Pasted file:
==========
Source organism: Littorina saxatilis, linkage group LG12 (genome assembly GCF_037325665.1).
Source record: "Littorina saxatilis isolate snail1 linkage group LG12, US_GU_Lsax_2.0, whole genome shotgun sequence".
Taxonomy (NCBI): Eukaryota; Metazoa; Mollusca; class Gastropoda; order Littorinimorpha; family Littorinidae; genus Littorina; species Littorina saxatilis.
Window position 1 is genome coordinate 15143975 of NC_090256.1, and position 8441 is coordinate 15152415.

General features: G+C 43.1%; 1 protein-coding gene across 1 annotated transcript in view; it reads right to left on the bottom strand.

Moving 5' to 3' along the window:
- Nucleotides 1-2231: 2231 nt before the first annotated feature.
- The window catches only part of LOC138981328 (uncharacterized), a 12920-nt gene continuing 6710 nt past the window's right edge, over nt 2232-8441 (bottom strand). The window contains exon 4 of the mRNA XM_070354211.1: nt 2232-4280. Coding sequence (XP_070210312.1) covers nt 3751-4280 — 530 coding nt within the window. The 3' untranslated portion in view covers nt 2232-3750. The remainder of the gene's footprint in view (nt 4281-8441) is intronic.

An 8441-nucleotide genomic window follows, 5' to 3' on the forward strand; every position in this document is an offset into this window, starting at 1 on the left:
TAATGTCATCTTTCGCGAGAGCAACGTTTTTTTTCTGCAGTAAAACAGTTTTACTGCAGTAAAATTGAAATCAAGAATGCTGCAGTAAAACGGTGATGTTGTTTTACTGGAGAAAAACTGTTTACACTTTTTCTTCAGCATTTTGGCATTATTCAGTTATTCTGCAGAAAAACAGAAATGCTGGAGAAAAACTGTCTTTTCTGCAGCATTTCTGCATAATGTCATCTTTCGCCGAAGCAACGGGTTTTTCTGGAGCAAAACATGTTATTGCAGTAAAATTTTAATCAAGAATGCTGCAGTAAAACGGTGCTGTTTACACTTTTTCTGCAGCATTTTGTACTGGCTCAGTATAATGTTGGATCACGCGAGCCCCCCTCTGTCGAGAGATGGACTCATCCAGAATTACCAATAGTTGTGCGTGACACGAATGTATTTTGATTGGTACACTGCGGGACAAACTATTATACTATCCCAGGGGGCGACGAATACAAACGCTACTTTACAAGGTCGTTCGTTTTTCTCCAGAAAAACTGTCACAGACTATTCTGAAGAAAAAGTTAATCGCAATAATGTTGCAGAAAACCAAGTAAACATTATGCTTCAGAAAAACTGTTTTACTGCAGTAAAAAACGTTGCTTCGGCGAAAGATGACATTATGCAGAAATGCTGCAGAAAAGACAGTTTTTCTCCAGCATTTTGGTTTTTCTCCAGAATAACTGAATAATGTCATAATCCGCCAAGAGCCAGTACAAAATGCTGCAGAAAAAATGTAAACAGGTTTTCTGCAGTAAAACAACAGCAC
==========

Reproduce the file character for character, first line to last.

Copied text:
Source organism: Littorina saxatilis, linkage group LG12 (genome assembly GCF_037325665.1).
Source record: "Littorina saxatilis isolate snail1 linkage group LG12, US_GU_Lsax_2.0, whole genome shotgun sequence".
Taxonomy (NCBI): Eukaryota; Metazoa; Mollusca; class Gastropoda; order Littorinimorpha; family Littorinidae; genus Littorina; species Littorina saxatilis.
Window position 1 is genome coordinate 15143975 of NC_090256.1, and position 8441 is coordinate 15152415.

General features: G+C 43.1%; 1 protein-coding gene across 1 annotated transcript in view; it reads right to left on the bottom strand.

Moving 5' to 3' along the window:
- Nucleotides 1-2231: 2231 nt before the first annotated feature.
- The window catches only part of LOC138981328 (uncharacterized), a 12920-nt gene continuing 6710 nt past the window's right edge, over nt 2232-8441 (bottom strand). The window contains exon 4 of the mRNA XM_070354211.1: nt 2232-4280. Coding sequence (XP_070210312.1) covers nt 3751-4280 — 530 coding nt within the window. The 3' untranslated portion in view covers nt 2232-3750. The remainder of the gene's footprint in view (nt 4281-8441) is intronic.

An 8441-nucleotide genomic window follows, 5' to 3' on the forward strand; every position in this document is an offset into this window, starting at 1 on the left:
TAATGTCATCTTTCGCGAGAGCAACGTTTTTTTTCTGCAGTAAAACAGTTTTACTGCAGTAAAATTGAAATCAAGAATGCTGCAGTAAAACGGTGATGTTGTTTTACTGGAGAAAAACTGTTTACACTTTTTCTTCAGCATTTTGGCATTATTCAGTTATTCTGCAGAAAAACAGAAATGCTGGAGAAAAACTGTCTTTTCTGCAGCATTTCTGCATAATGTCATCTTTCGCCGAAGCAACGGGTTTTTCTGGAGCAAAACATGTTATTGCAGTAAAATTTTAATCAAGAATGCTGCAGTAAAACGGTGCTGTTTACACTTTTTCTGCAGCATTTTGTACTGGCTCAGTATAATGTTGGATCACGCGAGCCCCCCTCTGTCGAGAGATGGACTCATCCAGAATTACCAATAGTTGTGCGTGACACGAATGTATTTTGATTGGTACACTGCGGGACAAACTATTATACTATCCCAGGGGGCGACGAATACAAACGCTACTTTACAAGGTCGTTCGTTTTTCTCCAGAAAAACTGTCACAGACTATTCTGAAGAAAAAGTTAATCGCAATAATGTTGCAGAAAACCAAGTAAACATTATGCTTCAGAAAAACTGTTTTACTGCAGTAAAAAACGTTGCTTCGGCGAAAGATGACATTATGCAGAAATGCTGCAGAAAAGACAGTTTTTCTCCAGCATTTTGGTTTTTCTCCAGAATAACTGAATAATGTCATAATCCGCCAAGAGCCAGTACAAAATGCTGCAGAAAAAATGTAAACAGGTTTTCTGCAGTAAAACAACAGCAC